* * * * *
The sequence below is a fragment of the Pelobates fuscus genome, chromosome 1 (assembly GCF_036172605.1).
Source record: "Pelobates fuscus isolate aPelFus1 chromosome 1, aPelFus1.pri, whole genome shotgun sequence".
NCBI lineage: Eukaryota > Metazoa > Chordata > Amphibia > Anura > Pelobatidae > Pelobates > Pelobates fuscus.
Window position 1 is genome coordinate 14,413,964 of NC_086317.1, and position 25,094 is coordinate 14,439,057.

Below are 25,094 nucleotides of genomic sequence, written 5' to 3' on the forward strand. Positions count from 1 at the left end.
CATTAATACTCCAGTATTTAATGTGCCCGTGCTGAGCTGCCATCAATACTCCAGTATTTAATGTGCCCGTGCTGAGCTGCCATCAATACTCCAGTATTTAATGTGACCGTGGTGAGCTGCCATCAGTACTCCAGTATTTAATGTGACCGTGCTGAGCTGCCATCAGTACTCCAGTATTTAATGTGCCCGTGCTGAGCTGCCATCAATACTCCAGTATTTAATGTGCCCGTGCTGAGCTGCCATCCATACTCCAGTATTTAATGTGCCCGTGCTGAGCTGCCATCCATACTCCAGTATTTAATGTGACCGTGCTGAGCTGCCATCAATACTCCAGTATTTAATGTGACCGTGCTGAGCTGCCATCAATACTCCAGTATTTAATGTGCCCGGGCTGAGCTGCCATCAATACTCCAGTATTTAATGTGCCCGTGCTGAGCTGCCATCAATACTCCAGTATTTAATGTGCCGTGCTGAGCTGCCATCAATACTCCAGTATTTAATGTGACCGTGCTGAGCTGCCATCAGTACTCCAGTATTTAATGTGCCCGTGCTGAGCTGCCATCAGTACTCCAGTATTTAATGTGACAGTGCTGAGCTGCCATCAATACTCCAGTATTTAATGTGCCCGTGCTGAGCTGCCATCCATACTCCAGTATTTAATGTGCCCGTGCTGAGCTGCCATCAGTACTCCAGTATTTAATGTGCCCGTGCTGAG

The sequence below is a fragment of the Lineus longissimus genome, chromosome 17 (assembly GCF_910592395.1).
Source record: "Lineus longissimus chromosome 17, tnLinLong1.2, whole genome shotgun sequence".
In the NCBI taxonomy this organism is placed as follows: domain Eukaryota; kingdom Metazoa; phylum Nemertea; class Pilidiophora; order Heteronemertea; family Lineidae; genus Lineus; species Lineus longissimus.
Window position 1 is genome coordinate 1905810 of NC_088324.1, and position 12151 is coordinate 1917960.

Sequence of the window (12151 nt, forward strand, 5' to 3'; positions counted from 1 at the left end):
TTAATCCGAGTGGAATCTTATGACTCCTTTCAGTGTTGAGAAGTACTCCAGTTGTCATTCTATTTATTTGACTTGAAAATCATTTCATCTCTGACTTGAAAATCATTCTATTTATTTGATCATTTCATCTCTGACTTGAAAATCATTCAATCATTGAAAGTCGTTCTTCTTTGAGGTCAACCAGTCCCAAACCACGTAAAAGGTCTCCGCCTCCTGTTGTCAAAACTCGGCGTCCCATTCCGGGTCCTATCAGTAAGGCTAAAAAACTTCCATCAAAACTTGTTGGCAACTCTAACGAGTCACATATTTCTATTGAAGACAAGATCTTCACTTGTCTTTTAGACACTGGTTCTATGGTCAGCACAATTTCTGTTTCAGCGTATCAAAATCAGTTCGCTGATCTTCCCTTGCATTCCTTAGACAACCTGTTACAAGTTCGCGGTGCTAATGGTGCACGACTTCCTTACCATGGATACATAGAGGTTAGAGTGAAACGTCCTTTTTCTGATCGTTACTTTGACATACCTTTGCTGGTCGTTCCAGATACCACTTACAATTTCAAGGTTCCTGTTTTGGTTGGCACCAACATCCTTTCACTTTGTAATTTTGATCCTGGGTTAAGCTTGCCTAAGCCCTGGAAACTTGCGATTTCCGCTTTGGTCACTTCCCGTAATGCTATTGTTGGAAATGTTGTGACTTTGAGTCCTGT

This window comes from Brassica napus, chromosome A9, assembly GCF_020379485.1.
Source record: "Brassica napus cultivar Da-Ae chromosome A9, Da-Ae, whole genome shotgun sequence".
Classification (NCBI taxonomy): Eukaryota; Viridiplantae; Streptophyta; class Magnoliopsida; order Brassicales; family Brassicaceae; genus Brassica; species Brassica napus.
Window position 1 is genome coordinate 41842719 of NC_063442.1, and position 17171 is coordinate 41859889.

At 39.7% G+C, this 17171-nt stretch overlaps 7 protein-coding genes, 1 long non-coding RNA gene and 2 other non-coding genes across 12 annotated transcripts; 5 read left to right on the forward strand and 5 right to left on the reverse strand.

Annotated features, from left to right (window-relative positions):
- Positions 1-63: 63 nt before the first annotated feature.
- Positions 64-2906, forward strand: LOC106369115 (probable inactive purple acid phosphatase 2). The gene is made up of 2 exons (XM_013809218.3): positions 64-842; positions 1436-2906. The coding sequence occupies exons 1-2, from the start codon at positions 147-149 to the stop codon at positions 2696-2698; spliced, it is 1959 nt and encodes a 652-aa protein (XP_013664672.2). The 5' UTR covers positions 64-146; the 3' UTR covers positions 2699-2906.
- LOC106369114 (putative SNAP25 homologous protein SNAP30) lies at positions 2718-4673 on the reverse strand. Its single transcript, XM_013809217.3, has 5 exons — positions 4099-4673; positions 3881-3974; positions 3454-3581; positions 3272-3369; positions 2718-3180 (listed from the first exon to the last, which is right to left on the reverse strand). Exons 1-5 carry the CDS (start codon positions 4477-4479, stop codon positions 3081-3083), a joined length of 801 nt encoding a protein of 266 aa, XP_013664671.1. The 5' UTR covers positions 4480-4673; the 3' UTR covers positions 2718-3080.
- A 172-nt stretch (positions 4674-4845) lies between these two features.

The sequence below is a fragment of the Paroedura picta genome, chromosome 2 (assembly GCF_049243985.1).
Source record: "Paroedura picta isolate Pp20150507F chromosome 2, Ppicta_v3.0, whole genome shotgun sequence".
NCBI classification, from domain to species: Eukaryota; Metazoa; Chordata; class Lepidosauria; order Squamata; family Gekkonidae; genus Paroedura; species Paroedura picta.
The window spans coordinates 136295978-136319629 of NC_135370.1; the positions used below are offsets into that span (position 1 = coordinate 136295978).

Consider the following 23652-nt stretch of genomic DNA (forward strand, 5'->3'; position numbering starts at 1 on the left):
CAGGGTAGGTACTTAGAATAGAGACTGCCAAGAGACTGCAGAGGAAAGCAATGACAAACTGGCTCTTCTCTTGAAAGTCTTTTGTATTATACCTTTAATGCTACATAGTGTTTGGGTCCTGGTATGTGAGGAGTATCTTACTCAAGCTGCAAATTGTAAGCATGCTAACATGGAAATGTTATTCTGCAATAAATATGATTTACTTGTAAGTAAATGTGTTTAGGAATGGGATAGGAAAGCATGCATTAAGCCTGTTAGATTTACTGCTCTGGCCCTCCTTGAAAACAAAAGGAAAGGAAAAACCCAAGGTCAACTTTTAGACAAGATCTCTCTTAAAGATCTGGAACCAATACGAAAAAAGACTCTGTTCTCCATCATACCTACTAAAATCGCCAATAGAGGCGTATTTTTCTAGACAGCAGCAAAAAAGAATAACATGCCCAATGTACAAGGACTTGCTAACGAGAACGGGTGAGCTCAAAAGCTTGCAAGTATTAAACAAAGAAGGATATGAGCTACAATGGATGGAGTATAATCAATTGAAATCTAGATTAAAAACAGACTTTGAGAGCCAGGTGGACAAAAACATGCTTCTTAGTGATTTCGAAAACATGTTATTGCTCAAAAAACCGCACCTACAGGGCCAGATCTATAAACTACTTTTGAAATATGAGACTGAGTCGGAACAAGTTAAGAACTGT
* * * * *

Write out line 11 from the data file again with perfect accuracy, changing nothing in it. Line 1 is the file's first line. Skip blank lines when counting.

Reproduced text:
Sequence of the window (12151 nt, forward strand, 5' to 3'; positions counted from 1 at the left end):